• The Power Moves

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    The topic is great but this talk could be so much better without all this ego-centered „ME ME ME“

  • Esther Rogers

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    she’s a kindred spirit

  • Marshall Kell

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    Thank you Ze Frank for showing me this.

  • Leone Whittaker

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    I love you Brene, your work and words speak to my soul. I am working on my courage to be vulnerable after a lifetime of feeling not good enough. thank you for speaking up about this x

  • Miracles Happen

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    Great job! I’ve got to the same conclusion after healing myself from depression. As you said, when we shut ourselves down refusing to be vulnerable and „seen“ by others, we also shut our source of joy at the same time. I think we, as human beings, are obsessed with a sense of perfection which doesn’t exist – despite being widely advertised -. We think we can improve Nature by controlling Her but are not humble enough to admit that our Nature is perfect and that the only imperfection is in our failure to understand that what we perceive as chaos or „imperfection“ is a mere comparison that our mind makes between what is real and what we ought to be real and acceptable according to cultural or religious standards. I think it’s time to change that and we shouldn’t just love our children, we should also be completely honest with them because we are all imperfect (from a human point of view) and that’s the beauty of existence itself!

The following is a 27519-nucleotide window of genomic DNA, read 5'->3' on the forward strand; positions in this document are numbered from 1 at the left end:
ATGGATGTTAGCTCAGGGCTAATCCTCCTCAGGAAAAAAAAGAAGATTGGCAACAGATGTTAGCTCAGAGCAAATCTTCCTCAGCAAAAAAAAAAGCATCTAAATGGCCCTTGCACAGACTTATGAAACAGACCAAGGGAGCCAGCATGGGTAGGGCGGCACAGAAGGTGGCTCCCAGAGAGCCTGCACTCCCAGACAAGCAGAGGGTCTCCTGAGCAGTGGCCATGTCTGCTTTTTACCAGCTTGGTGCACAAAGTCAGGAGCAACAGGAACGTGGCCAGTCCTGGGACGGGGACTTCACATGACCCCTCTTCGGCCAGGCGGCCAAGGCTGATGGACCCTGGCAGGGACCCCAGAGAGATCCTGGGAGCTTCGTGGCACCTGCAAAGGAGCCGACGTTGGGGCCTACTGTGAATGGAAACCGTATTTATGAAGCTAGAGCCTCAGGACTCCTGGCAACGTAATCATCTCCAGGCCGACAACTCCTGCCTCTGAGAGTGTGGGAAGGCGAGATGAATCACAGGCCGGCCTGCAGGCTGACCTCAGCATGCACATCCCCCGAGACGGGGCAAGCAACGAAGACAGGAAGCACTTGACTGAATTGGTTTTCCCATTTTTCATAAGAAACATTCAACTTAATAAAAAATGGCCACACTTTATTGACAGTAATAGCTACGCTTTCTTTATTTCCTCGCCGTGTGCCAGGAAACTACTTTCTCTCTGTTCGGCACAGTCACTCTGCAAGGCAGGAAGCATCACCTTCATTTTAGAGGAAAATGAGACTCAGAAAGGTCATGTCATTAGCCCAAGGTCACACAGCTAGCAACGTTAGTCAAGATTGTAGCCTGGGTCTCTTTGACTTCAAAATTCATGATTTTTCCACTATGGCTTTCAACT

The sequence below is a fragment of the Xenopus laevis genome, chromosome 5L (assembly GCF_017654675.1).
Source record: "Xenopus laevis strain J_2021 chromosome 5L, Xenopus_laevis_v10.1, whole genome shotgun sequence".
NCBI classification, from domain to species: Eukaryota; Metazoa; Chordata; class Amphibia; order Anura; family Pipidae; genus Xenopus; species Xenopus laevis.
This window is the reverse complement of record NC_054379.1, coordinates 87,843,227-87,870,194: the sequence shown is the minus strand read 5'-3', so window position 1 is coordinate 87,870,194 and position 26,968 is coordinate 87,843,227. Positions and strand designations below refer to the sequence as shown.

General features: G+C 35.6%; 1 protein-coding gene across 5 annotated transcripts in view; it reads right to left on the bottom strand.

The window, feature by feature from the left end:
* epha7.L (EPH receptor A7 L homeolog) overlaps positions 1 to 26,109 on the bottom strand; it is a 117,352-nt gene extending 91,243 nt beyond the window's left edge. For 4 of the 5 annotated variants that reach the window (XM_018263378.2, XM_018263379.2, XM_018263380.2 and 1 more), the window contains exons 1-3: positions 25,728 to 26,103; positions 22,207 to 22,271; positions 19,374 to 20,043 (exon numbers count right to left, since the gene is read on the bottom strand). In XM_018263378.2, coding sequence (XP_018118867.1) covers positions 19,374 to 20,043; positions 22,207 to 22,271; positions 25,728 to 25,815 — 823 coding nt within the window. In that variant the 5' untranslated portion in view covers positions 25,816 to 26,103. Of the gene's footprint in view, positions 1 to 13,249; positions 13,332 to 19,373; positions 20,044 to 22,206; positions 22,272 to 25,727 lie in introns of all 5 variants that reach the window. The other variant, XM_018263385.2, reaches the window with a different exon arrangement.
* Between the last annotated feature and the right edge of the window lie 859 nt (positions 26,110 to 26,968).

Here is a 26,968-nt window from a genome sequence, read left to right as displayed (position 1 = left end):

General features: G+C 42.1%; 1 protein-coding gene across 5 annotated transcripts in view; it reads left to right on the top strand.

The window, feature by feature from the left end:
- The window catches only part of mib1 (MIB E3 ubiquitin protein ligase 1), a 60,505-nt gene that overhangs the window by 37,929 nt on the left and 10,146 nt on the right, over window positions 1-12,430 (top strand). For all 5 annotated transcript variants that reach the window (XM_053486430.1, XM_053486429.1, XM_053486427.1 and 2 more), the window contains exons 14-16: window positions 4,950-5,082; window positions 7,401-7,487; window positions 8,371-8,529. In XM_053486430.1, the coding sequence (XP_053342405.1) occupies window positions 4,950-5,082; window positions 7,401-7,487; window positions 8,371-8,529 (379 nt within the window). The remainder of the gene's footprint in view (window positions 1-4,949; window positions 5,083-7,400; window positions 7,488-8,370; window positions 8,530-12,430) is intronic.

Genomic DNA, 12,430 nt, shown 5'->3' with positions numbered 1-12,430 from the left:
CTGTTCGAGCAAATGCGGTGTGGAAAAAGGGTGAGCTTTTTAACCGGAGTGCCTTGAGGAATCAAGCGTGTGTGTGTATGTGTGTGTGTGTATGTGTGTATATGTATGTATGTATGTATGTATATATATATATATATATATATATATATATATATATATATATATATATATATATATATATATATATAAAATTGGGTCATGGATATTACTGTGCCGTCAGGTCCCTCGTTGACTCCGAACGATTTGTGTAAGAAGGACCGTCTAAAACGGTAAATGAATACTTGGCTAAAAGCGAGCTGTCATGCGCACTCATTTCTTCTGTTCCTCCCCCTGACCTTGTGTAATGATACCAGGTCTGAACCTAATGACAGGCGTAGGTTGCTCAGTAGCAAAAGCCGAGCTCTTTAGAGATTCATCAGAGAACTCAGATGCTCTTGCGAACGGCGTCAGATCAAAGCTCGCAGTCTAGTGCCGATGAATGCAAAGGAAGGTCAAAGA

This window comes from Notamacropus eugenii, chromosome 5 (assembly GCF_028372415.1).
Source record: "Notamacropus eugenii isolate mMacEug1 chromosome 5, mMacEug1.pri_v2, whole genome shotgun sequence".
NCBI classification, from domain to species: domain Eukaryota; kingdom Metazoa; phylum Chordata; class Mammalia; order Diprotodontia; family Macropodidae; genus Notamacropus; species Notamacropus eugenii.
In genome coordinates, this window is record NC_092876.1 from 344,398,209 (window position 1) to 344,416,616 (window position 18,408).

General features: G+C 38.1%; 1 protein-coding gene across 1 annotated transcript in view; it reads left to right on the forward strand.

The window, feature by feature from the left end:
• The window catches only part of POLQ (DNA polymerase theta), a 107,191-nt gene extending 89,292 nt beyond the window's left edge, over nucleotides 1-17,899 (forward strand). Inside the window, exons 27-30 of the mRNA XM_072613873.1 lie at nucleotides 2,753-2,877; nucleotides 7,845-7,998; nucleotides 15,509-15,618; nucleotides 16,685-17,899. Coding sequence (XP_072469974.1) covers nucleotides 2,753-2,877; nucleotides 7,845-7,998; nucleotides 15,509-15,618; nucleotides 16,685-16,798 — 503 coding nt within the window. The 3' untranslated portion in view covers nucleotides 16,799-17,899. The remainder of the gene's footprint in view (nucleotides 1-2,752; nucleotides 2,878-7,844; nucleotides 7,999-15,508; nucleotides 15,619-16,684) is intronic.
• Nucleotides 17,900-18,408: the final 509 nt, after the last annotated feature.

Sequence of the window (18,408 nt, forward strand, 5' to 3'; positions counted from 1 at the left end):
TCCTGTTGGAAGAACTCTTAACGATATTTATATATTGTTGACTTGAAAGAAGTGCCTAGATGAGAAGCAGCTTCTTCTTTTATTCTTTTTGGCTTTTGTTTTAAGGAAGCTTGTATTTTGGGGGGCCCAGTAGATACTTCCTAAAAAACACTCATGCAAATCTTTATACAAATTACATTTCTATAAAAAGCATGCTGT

• Stephen Lawrence

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    I am listening to this talk. I notice the word „autistic“ doesn’t appear in the comments yet. Life for an autistic person isn’t always about connection, at least, a lot of meaning is found without connection being in mind. Often one is connecting with people that are now dead, or talking to people who have yet to be born (I have the example of classical music in mind, where composers achieve fame only after they’ve died.) Of course, connection *is* what life’s about, when you eventually realise it, but life can be meaningfully lived without it. Another example I could give would be performance, where connection isn’t fully two-way, and the performer can be performing essentially for themselves, with the audience looking on, absorbing it.

  • Kamanaopono Bednorz

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    One of the best TED talks I have ever seen.

  • Claire Langenhorst

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    S/O to Moreau

  • Clara Johnson

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    The words of this woman has helped me constantly through my three years of depression. I know her words will help me again in the future. Keep this video in your watch later; it will always help.

  • griffin0886

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    The way she speaks makes you feel like she’s having a conversation with you one on one. Very enjoyable.